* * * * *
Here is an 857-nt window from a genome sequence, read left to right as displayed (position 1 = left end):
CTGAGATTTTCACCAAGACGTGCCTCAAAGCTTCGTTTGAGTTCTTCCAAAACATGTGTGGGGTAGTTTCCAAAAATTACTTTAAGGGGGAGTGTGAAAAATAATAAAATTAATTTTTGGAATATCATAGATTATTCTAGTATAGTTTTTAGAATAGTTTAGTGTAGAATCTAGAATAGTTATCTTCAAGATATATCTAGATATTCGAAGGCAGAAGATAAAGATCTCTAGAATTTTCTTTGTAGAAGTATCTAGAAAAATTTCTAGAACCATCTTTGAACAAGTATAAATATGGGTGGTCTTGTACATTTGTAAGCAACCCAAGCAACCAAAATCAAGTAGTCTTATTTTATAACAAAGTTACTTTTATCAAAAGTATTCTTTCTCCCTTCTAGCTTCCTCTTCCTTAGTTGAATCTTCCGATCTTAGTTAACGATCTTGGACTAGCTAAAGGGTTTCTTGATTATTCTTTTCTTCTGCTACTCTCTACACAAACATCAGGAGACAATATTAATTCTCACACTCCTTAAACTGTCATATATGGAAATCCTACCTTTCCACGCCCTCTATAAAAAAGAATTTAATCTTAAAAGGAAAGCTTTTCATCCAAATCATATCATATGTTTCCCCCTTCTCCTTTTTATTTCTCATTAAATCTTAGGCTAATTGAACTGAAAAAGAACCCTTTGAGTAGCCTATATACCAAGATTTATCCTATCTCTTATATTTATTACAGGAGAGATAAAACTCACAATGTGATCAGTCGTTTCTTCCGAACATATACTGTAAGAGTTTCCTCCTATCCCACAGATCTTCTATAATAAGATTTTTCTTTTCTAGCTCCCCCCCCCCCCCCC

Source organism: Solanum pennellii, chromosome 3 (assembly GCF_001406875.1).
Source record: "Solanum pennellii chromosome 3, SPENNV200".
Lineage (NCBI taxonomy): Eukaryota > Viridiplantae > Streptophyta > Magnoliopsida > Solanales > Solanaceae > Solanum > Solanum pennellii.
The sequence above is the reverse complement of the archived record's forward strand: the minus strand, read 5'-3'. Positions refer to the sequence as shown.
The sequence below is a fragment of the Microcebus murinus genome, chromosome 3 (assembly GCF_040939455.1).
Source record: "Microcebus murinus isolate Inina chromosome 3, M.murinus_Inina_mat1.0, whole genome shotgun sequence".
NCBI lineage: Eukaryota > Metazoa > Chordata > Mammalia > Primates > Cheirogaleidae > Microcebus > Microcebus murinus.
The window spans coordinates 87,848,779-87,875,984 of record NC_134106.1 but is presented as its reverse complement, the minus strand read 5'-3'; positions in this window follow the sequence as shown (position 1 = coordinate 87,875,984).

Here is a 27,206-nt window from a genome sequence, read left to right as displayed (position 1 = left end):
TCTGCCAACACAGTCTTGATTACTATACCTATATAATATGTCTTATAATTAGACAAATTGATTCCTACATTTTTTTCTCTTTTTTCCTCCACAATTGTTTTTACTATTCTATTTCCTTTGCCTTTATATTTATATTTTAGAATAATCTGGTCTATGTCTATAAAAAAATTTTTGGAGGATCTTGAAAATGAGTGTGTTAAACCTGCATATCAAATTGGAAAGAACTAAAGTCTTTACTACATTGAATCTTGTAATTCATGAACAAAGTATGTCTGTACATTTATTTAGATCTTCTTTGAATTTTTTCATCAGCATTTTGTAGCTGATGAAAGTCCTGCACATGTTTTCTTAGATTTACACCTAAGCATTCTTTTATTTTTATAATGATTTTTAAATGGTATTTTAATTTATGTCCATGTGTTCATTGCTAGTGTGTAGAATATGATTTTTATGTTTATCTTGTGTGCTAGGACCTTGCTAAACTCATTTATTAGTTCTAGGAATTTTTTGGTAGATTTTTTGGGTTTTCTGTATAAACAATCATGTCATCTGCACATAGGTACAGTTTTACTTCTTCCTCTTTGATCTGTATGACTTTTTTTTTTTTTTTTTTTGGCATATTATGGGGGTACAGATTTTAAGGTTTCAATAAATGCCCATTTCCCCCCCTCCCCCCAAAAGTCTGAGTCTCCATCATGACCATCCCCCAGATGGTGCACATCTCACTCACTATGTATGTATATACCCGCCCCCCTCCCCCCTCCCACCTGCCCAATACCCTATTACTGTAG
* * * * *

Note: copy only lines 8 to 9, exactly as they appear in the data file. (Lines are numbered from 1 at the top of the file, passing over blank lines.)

Source record: "Microcebus murinus isolate Inina chromosome 3, M.murinus_Inina_mat1.0, whole genome shotgun sequence".
NCBI lineage: Eukaryota > Metazoa > Chordata > Mammalia > Primates > Cheirogaleidae > Microcebus > Microcebus murinus.